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Ecology Defined

Ecology DefinedWhat is Ecology?

Ecology is a distinct branch of biology which is primarily focused on the examination of all living organisms in the natural environment. An ecologist will look at how organisms interact with the environment and each other and particularly, how they study the complex and interconnected systems which influence all life on planet Earth.

In addition to this description, ecology is also sometimes known as environmental biology; in this field there are a number of sub-disciplines within this branch of science that will inspect specific topics of interest, such as the relationship between human beings and the natural environment.
In a general sense, ecology is the scientific study of the relation of living organisms with each other as well as their surroundings. As a result of this field of study, ecology will not only inspect a species of animals or plant life; the scientific study will inspect the specie’s ecosystem.
An ecosystem is defined by a web community or network of individual species that are uniquely arranged into a self-organized and complex system composed of several levels of larger systems created from other small systems. Ecosystems are vital, not only to the field of ecology, but to human life as well. An ecosystem creates organic biophysical feedback between living and nonliving components of an environment that in turn, generates and regulates the biogeochemical cycles of the planet. 
Those who research the field of ecology can study populations, communities, ecosystems and individual species of life. At each specific level, there are a number of things to study; although the natural environment is connected, the typical ecologist will focus on a single population of life forms. When an animal or plant is researched, the ecologist will inspect a number of characteristics associated with the life form including how the species shapes their physical environment to how other organisms interact with the particular species.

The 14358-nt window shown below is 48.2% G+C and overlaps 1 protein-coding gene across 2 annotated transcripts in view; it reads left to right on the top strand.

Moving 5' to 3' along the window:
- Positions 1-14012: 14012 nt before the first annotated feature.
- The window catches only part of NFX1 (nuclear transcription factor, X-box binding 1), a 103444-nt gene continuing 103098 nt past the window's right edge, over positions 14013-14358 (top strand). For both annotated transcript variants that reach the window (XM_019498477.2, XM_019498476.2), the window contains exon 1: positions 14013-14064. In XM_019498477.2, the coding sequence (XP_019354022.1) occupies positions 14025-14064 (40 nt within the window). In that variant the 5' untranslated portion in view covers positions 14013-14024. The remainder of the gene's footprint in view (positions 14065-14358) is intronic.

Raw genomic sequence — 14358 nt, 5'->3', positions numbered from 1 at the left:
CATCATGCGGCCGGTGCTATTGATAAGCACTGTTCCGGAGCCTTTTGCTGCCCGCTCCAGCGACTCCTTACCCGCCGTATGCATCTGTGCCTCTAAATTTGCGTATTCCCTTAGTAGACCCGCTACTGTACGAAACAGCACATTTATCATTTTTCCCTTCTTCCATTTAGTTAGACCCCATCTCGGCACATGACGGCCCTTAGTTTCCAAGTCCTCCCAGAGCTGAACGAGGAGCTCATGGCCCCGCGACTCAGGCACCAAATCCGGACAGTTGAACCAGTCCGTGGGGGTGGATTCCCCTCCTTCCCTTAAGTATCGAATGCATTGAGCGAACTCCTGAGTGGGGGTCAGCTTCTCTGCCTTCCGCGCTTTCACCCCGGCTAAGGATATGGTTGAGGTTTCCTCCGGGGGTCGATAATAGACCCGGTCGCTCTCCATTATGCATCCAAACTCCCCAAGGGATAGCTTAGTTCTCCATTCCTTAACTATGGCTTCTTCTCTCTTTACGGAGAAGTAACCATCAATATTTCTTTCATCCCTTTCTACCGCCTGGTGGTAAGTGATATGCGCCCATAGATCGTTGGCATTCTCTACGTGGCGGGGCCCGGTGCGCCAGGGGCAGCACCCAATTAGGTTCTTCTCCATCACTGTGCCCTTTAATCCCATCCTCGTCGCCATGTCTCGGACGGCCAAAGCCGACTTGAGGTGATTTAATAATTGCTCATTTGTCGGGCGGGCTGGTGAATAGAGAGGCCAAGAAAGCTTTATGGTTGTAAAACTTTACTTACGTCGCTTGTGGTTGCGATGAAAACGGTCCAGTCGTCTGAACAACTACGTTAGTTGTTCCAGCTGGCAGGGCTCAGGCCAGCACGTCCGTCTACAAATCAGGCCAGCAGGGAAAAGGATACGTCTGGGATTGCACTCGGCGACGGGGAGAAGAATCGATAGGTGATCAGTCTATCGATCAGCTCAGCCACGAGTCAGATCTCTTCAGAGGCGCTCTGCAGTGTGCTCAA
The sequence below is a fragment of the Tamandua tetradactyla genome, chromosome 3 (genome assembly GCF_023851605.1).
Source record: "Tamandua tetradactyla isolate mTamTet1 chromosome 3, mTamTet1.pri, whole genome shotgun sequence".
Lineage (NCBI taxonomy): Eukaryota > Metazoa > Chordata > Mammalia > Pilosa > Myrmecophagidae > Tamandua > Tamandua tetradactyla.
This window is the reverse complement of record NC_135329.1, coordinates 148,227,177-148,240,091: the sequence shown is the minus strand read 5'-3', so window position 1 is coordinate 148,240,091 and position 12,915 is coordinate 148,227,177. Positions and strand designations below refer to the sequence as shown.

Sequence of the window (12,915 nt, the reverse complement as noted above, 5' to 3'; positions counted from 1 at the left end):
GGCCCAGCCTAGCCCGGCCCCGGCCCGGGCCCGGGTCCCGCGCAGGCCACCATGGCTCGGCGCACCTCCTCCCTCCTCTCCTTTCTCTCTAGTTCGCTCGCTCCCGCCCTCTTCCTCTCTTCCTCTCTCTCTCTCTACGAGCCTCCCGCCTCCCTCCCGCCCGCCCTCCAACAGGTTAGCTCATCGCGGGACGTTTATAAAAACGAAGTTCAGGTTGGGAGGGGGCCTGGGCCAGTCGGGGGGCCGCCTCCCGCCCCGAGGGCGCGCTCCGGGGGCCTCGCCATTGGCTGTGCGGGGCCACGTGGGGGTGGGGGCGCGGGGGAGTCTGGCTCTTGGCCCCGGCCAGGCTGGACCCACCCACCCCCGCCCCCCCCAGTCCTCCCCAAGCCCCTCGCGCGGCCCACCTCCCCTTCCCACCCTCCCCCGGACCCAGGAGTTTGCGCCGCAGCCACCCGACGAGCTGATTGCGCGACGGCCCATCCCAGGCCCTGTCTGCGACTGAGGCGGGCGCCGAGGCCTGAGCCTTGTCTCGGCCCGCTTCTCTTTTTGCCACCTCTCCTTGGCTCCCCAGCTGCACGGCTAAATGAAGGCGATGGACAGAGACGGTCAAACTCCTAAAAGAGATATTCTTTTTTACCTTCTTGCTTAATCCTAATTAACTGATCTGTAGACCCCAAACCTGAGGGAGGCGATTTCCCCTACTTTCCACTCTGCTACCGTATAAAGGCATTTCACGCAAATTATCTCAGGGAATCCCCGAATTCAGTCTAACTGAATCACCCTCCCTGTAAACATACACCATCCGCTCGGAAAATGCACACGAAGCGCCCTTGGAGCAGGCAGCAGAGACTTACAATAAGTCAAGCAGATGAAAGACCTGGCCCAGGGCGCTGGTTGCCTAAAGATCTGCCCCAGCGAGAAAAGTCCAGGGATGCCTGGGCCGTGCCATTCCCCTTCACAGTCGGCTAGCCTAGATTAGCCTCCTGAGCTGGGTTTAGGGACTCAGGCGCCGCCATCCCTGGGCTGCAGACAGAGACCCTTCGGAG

Modern-Day Ecology:

In the 20th and 21st centuries, ecology became interested in how human activity and interaction affected the natural environment; ecology ultimately recognized that human beings could have a tremendous affect, in one or another, on our natural ecosystems. For instance, a generic ecology study will focus on the effects that stem from dumping pollutants into a river and how this action can precipitate a variety of changes in nature. 

Modern-day ecology will often inspect entire ecosystems and subsequently study all of the organisms which live in the environment and influence it. Each ecosystem will host unique animal species and plant life, which ultimately have adapted to the system and each other. Ecology will focus on the evolutionary path of these species and the history of the ecosystem to create a theory or establish an understanding regarding how the connections between the two variables molded into one.

The study of modern ecology is not limited to terrestrial environments; lakes, streams and other marine ecosystems can also provide a great deal of information and inspiration for study.